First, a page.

Monthly Archives: March 2014

The Friday Flu Hits San Francisco! (Weekly Photo Challenge: Street Life)

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Good Afternoon:

I did not have The Friday Flu yesterday (that mysterious flu that mysteriously disappears approximately 2.25 seconds after its victim calls in sick at 8:00 a.m. on a Friday Morning). I took a legitimate day off and have the official City & County of San Francisco paperwork to prove it. However, San Francisco experienced its first beautiful day in the midst of a string of rain storms yesterday (my neighborhood has experienced three big ones so far today), so inevitably that unique malady associated with blue skies, puffy clouds, warm temperatures, and Fridays reared its ugly head at Yerba Buena Park.

Yerba Buena Park, Friday Afternoon, 28 March 2014

Yerba Buena Park, Friday Afternoon, 28 March 2014

Big time reared its head. Has anyone else noticed that sometimes my city looks like a Renoir or Suerat come to life?

The Soccer Players, Yerba Buena, 28 March 2014

The Soccer Players, Yerba Buena, 28 March 2014

Picnickers, Yerba Buena, 28 March 2014

Picnickers, Yerba Buena, 28 March 2014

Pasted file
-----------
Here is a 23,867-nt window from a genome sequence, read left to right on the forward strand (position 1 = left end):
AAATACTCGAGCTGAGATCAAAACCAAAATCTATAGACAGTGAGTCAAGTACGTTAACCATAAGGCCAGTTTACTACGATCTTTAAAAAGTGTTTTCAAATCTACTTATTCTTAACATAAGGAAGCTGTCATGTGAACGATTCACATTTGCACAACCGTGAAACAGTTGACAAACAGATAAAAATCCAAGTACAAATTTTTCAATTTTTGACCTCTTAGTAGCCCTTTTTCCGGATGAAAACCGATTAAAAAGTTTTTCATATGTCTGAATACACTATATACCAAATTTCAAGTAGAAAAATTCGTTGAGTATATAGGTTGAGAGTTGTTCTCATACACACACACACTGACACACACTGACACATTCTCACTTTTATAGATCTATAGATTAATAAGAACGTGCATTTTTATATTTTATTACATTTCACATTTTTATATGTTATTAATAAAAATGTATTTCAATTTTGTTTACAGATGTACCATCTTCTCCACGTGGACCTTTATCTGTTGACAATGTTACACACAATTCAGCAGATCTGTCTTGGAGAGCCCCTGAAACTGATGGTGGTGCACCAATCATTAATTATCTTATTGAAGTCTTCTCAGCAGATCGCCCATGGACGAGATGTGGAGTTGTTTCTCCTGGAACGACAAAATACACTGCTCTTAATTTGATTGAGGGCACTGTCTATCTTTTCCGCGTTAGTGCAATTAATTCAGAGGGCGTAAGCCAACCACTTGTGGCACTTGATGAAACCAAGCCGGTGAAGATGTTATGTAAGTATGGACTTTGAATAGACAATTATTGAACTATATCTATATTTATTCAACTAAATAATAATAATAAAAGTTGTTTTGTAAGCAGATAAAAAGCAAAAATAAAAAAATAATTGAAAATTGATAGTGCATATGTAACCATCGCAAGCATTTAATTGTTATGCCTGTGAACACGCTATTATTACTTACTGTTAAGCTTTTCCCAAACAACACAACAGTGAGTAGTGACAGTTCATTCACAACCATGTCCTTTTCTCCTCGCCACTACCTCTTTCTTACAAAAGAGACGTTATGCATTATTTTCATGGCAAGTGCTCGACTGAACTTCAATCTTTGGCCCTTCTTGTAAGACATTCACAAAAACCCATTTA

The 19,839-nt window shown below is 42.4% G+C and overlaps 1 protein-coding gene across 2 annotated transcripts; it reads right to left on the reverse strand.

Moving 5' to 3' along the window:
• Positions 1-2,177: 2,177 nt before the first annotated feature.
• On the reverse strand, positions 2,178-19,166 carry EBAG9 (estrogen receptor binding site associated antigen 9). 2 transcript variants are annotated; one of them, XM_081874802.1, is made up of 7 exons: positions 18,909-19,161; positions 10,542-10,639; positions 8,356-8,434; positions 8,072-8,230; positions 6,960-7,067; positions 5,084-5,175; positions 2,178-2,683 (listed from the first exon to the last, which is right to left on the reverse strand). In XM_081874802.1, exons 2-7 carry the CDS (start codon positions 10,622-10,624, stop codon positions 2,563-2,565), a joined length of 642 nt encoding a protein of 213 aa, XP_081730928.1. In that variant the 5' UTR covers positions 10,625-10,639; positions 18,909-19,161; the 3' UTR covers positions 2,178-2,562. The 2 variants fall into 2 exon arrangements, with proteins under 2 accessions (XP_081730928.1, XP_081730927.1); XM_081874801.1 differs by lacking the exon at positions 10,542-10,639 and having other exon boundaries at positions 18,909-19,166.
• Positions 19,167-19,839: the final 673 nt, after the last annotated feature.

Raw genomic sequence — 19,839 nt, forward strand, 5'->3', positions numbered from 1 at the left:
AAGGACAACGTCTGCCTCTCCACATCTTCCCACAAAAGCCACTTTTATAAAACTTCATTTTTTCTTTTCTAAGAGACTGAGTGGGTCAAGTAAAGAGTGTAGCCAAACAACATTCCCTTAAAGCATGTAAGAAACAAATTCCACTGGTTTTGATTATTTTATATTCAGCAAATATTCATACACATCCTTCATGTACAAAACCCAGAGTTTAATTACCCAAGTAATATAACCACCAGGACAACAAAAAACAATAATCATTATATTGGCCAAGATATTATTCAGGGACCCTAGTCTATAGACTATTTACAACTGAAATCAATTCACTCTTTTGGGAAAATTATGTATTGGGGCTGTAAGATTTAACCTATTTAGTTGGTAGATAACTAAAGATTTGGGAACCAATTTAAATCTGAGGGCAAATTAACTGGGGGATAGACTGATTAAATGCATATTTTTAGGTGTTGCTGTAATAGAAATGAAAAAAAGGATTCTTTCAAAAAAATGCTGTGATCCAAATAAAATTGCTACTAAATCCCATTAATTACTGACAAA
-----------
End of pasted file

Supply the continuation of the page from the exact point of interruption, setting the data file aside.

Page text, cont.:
Yerba Buena, San Francisco, CA, 28 March 2014

Yerba Buena, San Francisco, CA, 28 March 2014

I appreciate women who appreciate food, but not only do I appreciate women who appreciate food, I also appreciate other guys who appreciate women who appreciate food.

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So I decided to show the gentleman my respect by working on the raw picture. I saved a few copies, converted them to black & white in iPhoto, and then had some editing fun.

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Settings: Saturation 0, Highlights 10, Shadows 15, Sharpness 100, De-Noise 100, other settings unchanged. I divided the picture according to the 3×3 rule and in this crop placed the woman’s head on the upper left intersection (or whatever professional photographers call it). OK, I guess, but the picture feels a little unbalanced; too much excess space on the right, too much activity on the left.